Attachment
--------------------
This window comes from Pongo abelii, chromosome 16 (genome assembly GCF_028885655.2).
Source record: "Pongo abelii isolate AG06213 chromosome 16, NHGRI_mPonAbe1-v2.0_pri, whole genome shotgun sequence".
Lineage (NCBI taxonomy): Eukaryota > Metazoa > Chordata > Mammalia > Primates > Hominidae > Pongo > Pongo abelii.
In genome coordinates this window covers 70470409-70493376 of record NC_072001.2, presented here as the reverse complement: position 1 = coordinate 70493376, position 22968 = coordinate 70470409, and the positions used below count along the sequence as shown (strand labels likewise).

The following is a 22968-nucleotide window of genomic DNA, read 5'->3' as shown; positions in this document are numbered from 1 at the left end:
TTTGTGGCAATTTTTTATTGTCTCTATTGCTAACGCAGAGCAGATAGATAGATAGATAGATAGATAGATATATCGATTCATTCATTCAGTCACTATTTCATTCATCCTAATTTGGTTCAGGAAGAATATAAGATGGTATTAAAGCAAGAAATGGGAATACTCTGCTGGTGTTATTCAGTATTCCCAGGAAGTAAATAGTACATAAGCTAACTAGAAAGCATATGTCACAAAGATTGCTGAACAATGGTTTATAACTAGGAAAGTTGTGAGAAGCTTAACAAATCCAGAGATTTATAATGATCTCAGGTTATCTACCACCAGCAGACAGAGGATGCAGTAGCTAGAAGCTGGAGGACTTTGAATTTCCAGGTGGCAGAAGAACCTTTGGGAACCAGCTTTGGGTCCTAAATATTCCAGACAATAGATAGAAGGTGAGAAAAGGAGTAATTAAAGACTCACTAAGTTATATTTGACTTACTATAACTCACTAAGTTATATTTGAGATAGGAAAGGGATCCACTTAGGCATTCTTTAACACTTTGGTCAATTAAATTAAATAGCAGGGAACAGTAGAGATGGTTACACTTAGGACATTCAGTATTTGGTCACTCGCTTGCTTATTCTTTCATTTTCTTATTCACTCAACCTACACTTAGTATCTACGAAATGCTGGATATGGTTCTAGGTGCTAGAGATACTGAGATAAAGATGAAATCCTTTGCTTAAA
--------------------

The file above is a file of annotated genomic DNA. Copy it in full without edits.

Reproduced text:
This window comes from Pongo abelii, chromosome 16 (genome assembly GCF_028885655.2).
Source record: "Pongo abelii isolate AG06213 chromosome 16, NHGRI_mPonAbe1-v2.0_pri, whole genome shotgun sequence".
Lineage (NCBI taxonomy): Eukaryota > Metazoa > Chordata > Mammalia > Primates > Hominidae > Pongo > Pongo abelii.
In genome coordinates this window covers 70470409-70493376 of record NC_072001.2, presented here as the reverse complement: position 1 = coordinate 70493376, position 22968 = coordinate 70470409, and the positions used below count along the sequence as shown (strand labels likewise).

The following is a 22968-nucleotide window of genomic DNA, read 5'->3' as shown; positions in this document are numbered from 1 at the left end:
TTTGTGGCAATTTTTTATTGTCTCTATTGCTAACGCAGAGCAGATAGATAGATAGATAGATAGATAGATATATCGATTCATTCATTCAGTCACTATTTCATTCATCCTAATTTGGTTCAGGAAGAATATAAGATGGTATTAAAGCAAGAAATGGGAATACTCTGCTGGTGTTATTCAGTATTCCCAGGAAGTAAATAGTACATAAGCTAACTAGAAAGCATATGTCACAAAGATTGCTGAACAATGGTTTATAACTAGGAAAGTTGTGAGAAGCTTAACAAATCCAGAGATTTATAATGATCTCAGGTTATCTACCACCAGCAGACAGAGGATGCAGTAGCTAGAAGCTGGAGGACTTTGAATTTCCAGGTGGCAGAAGAACCTTTGGGAACCAGCTTTGGGTCCTAAATATTCCAGACAATAGATAGAAGGTGAGAAAAGGAGTAATTAAAGACTCACTAAGTTATATTTGACTTACTATAACTCACTAAGTTATATTTGAGATAGGAAAGGGATCCACTTAGGCATTCTTTAACACTTTGGTCAATTAAATTAAATAGCAGGGAACAGTAGAGATGGTTACACTTAGGACATTCAGTATTTGGTCACTCGCTTGCTTATTCTTTCATTTTCTTATTCACTCAACCTACACTTAGTATCTACGAAATGCTGGATATGGTTCTAGGTGCTAGAGATACTGAGATAAAGATGAAATCCTTTGCTTAAA